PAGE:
FDA Halts Routine Food Inspections Due to Government Shutdown



He's now working on a plan to call back 150 inspectors to focus on the high-risk facilities. The risk also looks at the manufacturing history of the product and compliance history. That led to far fewer federal inspections on domestic food.

"The FDA is still reportedly inspecting foreign manufacturers and producers involved in recalls or outbreaks". "Our ability to monitor/respond to emerging food safety issues is maintained through efforts of a dedicated workforce that's fully committed to this mission".

The partial shutdown is on track to be the longest since the 1970s if the government doesn't reopen by Saturday. A meeting Wednesday between congressional leaders and President Donald Trump ended abruptly, with the president storming out when Democratic lawmakers refused to fund a wall at the U.S. -Mexico border.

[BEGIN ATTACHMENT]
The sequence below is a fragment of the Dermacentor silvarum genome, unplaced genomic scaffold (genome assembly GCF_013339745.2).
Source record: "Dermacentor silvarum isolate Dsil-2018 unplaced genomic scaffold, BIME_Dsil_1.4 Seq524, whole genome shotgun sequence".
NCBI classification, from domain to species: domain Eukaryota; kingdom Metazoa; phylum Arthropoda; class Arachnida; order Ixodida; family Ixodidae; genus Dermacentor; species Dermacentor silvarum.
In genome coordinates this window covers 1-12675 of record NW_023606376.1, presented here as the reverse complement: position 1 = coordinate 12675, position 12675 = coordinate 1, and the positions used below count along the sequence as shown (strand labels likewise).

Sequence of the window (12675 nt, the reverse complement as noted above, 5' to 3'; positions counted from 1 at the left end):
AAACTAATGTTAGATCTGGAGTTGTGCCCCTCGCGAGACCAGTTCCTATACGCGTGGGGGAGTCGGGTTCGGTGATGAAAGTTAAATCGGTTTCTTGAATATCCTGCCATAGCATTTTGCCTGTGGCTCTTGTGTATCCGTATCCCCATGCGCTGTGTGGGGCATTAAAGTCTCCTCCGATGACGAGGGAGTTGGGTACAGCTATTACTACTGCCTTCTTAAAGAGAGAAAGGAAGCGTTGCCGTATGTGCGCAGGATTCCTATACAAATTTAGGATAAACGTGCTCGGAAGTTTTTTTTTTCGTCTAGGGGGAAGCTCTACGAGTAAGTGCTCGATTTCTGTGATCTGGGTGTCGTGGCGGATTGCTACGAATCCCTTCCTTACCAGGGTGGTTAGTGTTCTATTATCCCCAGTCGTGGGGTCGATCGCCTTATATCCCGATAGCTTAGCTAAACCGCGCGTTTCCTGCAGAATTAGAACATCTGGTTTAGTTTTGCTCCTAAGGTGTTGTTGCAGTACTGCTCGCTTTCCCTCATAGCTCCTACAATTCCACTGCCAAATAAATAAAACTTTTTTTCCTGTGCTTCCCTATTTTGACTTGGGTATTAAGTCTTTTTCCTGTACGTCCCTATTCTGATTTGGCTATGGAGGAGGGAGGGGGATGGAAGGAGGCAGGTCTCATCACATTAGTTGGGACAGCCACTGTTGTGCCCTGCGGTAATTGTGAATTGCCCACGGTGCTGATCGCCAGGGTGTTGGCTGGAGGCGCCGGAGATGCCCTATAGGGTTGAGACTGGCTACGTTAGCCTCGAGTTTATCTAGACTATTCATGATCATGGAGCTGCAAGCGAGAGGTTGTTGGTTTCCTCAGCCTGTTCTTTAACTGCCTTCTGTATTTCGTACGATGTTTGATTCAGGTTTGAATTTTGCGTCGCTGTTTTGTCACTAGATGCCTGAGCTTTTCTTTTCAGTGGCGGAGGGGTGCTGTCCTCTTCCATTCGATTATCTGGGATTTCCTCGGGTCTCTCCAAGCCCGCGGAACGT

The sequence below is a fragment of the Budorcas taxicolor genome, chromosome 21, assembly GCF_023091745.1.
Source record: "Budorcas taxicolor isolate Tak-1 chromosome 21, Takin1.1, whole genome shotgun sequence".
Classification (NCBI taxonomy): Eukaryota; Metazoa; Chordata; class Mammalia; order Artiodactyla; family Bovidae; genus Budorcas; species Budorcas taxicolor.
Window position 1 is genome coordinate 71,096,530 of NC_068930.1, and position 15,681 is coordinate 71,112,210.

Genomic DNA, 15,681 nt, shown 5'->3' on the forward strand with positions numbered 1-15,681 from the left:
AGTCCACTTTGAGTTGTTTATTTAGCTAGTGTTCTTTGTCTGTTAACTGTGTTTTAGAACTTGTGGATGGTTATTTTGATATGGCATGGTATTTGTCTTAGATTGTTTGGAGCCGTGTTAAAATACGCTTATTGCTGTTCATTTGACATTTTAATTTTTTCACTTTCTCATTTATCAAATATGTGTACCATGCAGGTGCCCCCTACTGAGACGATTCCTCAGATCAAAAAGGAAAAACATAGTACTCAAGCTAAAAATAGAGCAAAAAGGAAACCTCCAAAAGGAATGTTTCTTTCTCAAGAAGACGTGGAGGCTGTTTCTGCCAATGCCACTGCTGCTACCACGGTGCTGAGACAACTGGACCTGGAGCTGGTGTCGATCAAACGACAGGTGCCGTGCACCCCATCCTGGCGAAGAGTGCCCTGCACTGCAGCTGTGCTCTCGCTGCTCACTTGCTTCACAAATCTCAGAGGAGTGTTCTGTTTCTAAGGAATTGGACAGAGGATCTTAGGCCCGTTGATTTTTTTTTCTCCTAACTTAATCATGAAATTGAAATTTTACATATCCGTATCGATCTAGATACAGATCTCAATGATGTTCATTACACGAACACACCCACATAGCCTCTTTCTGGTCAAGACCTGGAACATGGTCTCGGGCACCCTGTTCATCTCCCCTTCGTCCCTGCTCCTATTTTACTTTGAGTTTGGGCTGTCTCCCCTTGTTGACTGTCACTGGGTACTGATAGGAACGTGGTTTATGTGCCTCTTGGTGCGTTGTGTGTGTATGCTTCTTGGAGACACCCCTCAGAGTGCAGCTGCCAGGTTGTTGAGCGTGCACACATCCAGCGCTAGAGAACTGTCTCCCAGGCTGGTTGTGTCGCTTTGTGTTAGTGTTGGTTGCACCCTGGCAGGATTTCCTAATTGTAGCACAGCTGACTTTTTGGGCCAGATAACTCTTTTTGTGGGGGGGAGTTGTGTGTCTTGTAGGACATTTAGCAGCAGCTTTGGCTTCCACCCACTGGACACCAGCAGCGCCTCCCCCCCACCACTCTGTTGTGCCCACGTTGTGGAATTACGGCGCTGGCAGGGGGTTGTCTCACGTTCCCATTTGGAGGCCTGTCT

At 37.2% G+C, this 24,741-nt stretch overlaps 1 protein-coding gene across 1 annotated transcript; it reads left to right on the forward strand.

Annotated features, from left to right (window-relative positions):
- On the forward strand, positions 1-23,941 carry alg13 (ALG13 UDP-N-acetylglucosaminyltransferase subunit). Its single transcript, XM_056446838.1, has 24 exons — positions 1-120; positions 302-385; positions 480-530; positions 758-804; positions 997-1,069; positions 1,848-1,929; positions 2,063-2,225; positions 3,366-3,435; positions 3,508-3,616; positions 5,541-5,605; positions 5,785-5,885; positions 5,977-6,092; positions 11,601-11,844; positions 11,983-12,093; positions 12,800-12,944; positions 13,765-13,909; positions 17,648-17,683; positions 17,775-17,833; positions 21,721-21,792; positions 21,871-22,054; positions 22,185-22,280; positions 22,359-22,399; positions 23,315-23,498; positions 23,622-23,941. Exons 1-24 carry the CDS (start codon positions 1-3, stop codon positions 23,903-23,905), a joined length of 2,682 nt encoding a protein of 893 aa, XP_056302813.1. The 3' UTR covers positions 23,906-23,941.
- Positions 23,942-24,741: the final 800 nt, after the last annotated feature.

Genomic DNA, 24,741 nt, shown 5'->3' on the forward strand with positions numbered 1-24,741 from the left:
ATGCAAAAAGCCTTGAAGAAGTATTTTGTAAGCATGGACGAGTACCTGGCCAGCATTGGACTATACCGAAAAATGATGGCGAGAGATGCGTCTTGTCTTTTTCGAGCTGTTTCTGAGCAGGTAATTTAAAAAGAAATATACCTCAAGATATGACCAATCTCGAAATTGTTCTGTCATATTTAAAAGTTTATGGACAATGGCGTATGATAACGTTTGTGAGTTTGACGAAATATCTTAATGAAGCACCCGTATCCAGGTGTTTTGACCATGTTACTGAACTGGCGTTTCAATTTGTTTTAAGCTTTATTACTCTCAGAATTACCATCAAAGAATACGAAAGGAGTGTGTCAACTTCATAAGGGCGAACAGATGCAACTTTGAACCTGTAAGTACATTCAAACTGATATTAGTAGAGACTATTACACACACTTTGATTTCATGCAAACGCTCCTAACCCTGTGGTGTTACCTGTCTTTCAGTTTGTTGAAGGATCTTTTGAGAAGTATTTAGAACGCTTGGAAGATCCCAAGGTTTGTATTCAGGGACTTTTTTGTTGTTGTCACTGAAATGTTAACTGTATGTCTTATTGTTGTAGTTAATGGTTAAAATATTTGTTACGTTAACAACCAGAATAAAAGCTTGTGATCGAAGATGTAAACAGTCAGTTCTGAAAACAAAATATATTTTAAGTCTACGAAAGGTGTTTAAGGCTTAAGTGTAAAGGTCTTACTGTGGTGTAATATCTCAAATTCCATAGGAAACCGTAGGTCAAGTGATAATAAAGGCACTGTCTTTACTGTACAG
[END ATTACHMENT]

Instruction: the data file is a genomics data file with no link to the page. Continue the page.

"A total waste of time", the president declared of the meeting afterward.

The FDA conducts about 8,400 domestic inspections a year, or an average of 160 a week, Gottlieb said.

"That's more and more issues they're potentially not catching", she said.

FDA is permitted to continue some work, though.

One sign of FDA enforcement are the warning letters sent if problems are found during inspections. Almost 7,000 of the agency's 17,000 employees are furloughed.

"Forty percent of the agency's operations are covered by Congress, while 60 percent is funded by user fees, according to the Post". That includes drug approvals, inspections of drug producing facilities and regulating tobacco products. "There are important things we are not doing", Gottlieb told NBC News.

"We are doing what we can to mitigate any risk to consumers through the shutdown", Gottlieb said.

Based on legal guidance from the 2013 government shutdown, Gottlieb says that FDA "could not conduct regular food inspections during a funding shortfall".

The FDA is responsible for monitoring all food in the U.S. except meat, poultry, and eggs which are under the jurisdiction of the U.S. Department of Agriculture. They expect to restart some of those inspections next week.

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